Big sales for Big Game

Jackpot: With the top prize in the six-state lottery reaching $190 million, people are buying tickets at a frenzied pace around Maryland.

April 06, 1999|By Rafael Alvarez and Jennifer Sullivan | Rafael Alvarez and Jennifer Sullivan,SUN STAFF

Fueled by fantasies of the good life, the feeding frenzy for a Big Game jackpot worth $190 million had lottery retailers from Cambridge to Cumberland averaging 45 transactions per second yesterday.

That big pile of money is the single largest lottery jackpot in the United States to date and is based on ticket sales in the six states participating in the Big Game: Georgia, Illinois, Virginia, Michigan, Massachusetts and Maryland.

By today, when the winning numbers are drawn, Julie Tsakalas expects lines snaking out the door of her Pigtown confectionery, driven not by the aroma of Tsakalas' fresh turnovers but by the smell of money.

FOR THE RECORD - An article in yesterday's editions of The Sun contained two errors regarding the Big Game lottery. The drawings for the Big Game are held Tuesdays and Thursdays. Also, the largest lottery jackpot in U.S. history was a $295 million Powerball drawing held last year. The Sun regrets the errors.

"I want to go to Aruba," said Marvin Whitney, 57, who plays the numbers game at Andy and Julie's about four times a week. "I have an aunt that goes there every year. I want to go there, too."

Linda Galster plays the Big Game at Andy and Julie's in Southwest Baltimore a couple of times a week. The unemployed Galster nodded toward the problems that are plentiful at Washington Boulevard and South Carey Street and said: "If I win, you won't see that many homeless people out here."

Galster has been telling her husband, Ken, a drywall finisher, to buy tickets at different locations in the counties as he travels to various jobs.

"Not too many people hit the lottery in Baltimore," she said.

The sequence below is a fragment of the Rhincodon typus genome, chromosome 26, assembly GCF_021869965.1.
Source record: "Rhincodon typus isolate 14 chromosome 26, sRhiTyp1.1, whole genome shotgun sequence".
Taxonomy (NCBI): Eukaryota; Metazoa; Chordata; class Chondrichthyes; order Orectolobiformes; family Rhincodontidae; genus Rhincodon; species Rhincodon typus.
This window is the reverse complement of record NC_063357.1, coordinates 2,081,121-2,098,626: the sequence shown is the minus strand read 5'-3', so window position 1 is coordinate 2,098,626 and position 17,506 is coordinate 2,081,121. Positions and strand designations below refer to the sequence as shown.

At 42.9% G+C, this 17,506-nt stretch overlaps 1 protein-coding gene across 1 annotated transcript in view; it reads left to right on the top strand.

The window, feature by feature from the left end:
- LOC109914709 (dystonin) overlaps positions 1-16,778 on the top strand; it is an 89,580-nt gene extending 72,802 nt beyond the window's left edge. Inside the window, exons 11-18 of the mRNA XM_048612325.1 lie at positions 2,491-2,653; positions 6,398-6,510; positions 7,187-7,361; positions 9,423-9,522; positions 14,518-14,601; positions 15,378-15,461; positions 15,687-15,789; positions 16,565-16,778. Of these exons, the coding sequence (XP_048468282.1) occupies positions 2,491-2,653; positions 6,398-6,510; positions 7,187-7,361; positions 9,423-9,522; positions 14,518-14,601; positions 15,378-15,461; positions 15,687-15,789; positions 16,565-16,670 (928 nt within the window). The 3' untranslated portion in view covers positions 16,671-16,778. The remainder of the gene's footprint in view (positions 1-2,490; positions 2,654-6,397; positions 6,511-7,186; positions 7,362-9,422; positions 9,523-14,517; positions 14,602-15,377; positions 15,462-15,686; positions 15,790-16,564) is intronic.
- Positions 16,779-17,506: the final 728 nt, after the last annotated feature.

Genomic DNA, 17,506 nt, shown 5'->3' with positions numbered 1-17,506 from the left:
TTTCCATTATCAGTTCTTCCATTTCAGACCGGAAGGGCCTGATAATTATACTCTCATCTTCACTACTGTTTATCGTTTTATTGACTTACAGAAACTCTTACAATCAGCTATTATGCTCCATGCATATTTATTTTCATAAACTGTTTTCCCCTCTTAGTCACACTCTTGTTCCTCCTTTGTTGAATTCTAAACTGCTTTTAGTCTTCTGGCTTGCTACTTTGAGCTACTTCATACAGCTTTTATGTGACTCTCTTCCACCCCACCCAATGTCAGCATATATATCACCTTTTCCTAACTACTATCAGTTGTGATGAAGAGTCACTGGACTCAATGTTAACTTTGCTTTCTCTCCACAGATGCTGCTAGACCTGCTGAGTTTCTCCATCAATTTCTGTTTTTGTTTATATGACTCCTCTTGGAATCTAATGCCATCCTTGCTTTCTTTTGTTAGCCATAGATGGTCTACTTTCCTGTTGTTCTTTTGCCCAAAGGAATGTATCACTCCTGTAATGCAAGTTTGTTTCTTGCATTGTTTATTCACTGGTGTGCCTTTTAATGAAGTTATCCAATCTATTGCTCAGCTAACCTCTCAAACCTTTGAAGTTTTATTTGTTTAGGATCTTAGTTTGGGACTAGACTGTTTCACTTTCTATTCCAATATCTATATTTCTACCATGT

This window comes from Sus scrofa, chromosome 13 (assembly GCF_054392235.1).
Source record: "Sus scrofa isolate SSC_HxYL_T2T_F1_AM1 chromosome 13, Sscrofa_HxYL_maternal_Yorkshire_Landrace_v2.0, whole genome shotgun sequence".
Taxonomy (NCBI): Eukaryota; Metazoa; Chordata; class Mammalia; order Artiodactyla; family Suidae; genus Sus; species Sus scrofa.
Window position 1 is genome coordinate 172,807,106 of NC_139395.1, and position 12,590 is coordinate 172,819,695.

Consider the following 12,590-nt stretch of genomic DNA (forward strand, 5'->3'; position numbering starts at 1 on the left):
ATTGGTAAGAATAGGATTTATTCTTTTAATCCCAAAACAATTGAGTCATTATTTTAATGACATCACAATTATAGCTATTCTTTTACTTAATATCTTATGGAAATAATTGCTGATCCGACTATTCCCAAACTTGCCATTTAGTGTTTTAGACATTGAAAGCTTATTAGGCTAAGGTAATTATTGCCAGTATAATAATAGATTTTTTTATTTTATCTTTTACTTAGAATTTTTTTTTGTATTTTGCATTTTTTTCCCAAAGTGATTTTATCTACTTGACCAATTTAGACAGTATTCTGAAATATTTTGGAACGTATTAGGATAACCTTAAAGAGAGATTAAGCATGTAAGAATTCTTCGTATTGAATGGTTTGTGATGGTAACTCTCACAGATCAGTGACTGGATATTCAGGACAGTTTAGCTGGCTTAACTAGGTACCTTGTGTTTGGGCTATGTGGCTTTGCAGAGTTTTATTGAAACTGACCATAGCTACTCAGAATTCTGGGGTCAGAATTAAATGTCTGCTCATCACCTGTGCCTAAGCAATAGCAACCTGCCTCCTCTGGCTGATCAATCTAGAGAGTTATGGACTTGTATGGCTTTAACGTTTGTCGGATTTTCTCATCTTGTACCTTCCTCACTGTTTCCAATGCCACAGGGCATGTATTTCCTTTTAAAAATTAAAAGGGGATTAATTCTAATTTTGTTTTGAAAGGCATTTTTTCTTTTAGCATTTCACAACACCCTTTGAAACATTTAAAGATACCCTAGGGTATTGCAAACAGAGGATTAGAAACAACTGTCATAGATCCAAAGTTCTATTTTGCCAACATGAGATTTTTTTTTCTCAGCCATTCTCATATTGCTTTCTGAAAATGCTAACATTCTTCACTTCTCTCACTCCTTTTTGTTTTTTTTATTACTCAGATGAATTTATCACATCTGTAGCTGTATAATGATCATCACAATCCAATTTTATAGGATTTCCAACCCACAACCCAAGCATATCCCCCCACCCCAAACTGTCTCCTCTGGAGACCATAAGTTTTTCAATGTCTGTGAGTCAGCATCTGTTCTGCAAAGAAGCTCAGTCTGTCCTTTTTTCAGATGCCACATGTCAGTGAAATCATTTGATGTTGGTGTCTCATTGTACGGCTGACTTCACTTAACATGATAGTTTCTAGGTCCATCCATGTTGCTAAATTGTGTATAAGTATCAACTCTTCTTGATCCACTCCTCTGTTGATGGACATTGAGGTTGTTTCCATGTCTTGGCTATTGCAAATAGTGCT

State lottery officials deny that odds favor people outside of Baltimore, but the notion persists.

At the House of Liquors in the Carroll Plaza shopping center just outside Westminster, about 2,000 tickets were sold by yesterday afternoon.

"I think it's obscene, it's decadent," said liquor store cashier Jack Zukas as he rang up sale after sale.

Not so decadent, however, that Zukas hasn't bought a few for himself.

"You have to," he reasoned.

Given the choice between $100 million in one lump, pretax sum or a $190 million annuity, Westminster's George Wittig will take the cash. Not that he knows what he'd do with it.

"I have no [idea]," he said, stuffing 10 tickets into his wallet. "I know I wouldn't tell anyone, and I'd take the first bird out of here."

Every Tuesday and Thursday, Big Game winners are drawn from ticket sales in the six participating states.

Tonight's drawing takes place in Atlanta.

"An average week [of Big Games sales this year] in Maryland is" $750,000, said Jimmy White, a state lottery spokesman. "Last week, we did 7 million."

From the field of five numbers on each ticket, an average of 77 million combinations are possible.

With such long-shot odds, the Big Game jackpot leaps quickly from its starting point of $5 million into the stratosphere.

The current pot of money has matured over 13 drawings without a winner.

"You have a better chance of going to the moon" than winning, said Tyler Jarvis, an assistant math professor at Brigham Young University and the author of "Gambling: What Are the Odds?"

"By any normal human standards," said Jarvis, "the odds are zero."

But $190 million is not an income of normal human standards and you don't have to be an Einstein to figure out what that kind of cash would do to the life of an average working stiff.

"If I win, I'll take the cash, [homeless advocate] Bea Gaddy will get her share, and I'll take care of my family," said John Ginn, 54, of Glen Burnie, who bought 40 tickets. "Then I'll disappear. When you have that kind of money you'll get all kinds of friends."

Sun staff writers Kristine Henry and Cheryl Lu-Lien Tan and the Associated Press contributed to this article.

Pub Date: 4/06/99

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